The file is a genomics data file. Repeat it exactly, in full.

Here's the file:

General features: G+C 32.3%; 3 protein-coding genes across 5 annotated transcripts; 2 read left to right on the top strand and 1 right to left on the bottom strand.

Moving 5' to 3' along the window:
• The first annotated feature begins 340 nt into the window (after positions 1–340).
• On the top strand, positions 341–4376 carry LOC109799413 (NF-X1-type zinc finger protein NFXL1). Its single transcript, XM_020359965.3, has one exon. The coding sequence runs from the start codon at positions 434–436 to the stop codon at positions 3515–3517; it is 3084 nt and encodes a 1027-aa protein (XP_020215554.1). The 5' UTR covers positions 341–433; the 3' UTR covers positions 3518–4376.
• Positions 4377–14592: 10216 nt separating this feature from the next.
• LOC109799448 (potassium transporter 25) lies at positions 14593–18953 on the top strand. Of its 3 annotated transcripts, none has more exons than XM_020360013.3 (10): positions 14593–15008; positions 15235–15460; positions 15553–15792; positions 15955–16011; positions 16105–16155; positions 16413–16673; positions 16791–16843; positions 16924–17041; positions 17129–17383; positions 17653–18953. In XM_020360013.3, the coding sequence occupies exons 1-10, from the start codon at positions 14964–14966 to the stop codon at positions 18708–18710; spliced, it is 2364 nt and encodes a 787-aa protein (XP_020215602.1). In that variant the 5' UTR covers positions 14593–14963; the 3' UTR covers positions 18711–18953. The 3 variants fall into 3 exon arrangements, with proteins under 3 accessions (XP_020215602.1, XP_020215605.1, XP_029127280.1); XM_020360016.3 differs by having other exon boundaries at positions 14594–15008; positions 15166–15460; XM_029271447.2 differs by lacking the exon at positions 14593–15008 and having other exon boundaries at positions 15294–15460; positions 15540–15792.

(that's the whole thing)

General features: G+C 32.3%; 3 protein-coding genes across 5 annotated transcripts; 2 read left to right on the top strand and 1 right to left on the bottom strand.

Moving 5' to 3' along the window:
• The first annotated feature begins 340 nt into the window (after positions 1–340).
• On the top strand, positions 341–4376 carry LOC109799413 (NF-X1-type zinc finger protein NFXL1). Its single transcript, XM_020359965.3, has one exon. The coding sequence runs from the start codon at positions 434–436 to the stop codon at positions 3515–3517; it is 3084 nt and encodes a 1027-aa protein (XP_020215554.1). The 5' UTR covers positions 341–433; the 3' UTR covers positions 3518–4376.
• Positions 4377–14592: 10216 nt separating this feature from the next.
• LOC109799448 (potassium transporter 25) lies at positions 14593–18953 on the top strand. Of its 3 annotated transcripts, none has more exons than XM_020360013.3 (10): positions 14593–15008; positions 15235–15460; positions 15553–15792; positions 15955–16011; positions 16105–16155; positions 16413–16673; positions 16791–16843; positions 16924–17041; positions 17129–17383; positions 17653–18953. In XM_020360013.3, the coding sequence occupies exons 1-10, from the start codon at positions 14964–14966 to the stop codon at positions 18708–18710; spliced, it is 2364 nt and encodes a 787-aa protein (XP_020215602.1). In that variant the 5' UTR covers positions 14593–14963; the 3' UTR covers positions 18711–18953. The 3 variants fall into 3 exon arrangements, with proteins under 3 accessions (XP_020215602.1, XP_020215605.1, XP_029127280.1); XM_020360016.3 differs by having other exon boundaries at positions 14594–15008; positions 15166–15460; XM_029271447.2 differs by lacking the exon at positions 14593–15008 and having other exon boundaries at positions 15294–15460; positions 15540–15792.